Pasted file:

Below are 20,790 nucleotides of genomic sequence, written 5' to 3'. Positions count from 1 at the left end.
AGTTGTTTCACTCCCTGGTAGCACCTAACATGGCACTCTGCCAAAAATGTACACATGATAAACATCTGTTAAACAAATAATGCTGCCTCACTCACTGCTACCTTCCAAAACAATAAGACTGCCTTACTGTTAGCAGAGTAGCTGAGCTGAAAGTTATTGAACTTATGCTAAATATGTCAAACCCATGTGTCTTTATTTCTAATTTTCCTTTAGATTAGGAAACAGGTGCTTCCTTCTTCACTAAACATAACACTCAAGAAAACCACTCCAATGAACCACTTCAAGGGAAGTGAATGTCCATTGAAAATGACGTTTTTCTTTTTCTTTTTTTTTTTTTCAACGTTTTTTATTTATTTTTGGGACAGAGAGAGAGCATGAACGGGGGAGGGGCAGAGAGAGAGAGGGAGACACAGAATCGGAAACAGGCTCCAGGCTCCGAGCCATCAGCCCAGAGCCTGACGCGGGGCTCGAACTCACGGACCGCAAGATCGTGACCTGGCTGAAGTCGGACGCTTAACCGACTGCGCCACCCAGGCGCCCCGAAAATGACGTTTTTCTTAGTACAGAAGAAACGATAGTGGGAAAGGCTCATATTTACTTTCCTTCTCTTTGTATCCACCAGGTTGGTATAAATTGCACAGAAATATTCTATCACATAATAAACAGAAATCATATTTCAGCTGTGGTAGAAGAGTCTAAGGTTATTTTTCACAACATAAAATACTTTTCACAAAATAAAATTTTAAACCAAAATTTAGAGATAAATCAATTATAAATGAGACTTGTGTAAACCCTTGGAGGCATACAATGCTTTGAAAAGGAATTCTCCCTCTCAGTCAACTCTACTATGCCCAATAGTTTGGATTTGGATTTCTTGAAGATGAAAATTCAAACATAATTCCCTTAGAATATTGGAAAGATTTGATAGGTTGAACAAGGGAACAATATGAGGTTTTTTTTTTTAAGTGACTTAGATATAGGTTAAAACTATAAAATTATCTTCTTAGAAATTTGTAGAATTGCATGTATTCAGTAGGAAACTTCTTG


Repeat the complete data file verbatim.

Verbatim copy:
Below are 20,790 nucleotides of genomic sequence, written 5' to 3'. Positions count from 1 at the left end.
AGTTGTTTCACTCCCTGGTAGCACCTAACATGGCACTCTGCCAAAAATGTACACATGATAAACATCTGTTAAACAAATAATGCTGCCTCACTCACTGCTACCTTCCAAAACAATAAGACTGCCTTACTGTTAGCAGAGTAGCTGAGCTGAAAGTTATTGAACTTATGCTAAATATGTCAAACCCATGTGTCTTTATTTCTAATTTTCCTTTAGATTAGGAAACAGGTGCTTCCTTCTTCACTAAACATAACACTCAAGAAAACCACTCCAATGAACCACTTCAAGGGAAGTGAATGTCCATTGAAAATGACGTTTTTCTTTTTCTTTTTTTTTTTTTCAACGTTTTTTATTTATTTTTGGGACAGAGAGAGAGCATGAACGGGGGAGGGGCAGAGAGAGAGAGGGAGACACAGAATCGGAAACAGGCTCCAGGCTCCGAGCCATCAGCCCAGAGCCTGACGCGGGGCTCGAACTCACGGACCGCAAGATCGTGACCTGGCTGAAGTCGGACGCTTAACCGACTGCGCCACCCAGGCGCCCCGAAAATGACGTTTTTCTTAGTACAGAAGAAACGATAGTGGGAAAGGCTCATATTTACTTTCCTTCTCTTTGTATCCACCAGGTTGGTATAAATTGCACAGAAATATTCTATCACATAATAAACAGAAATCATATTTCAGCTGTGGTAGAAGAGTCTAAGGTTATTTTTCACAACATAAAATACTTTTCACAAAATAAAATTTTAAACCAAAATTTAGAGATAAATCAATTATAAATGAGACTTGTGTAAACCCTTGGAGGCATACAATGCTTTGAAAAGGAATTCTCCCTCTCAGTCAACTCTACTATGCCCAATAGTTTGGATTTGGATTTCTTGAAGATGAAAATTCAAACATAATTCCCTTAGAATATTGGAAAGATTTGATAGGTTGAACAAGGGAACAATATGAGGTTTTTTTTTTTAAGTGACTTAGATATAGGTTAAAACTATAAAATTATCTTCTTAGAAATTTGTAGAATTGCATGTATTCAGTAGGAAACTTCTTG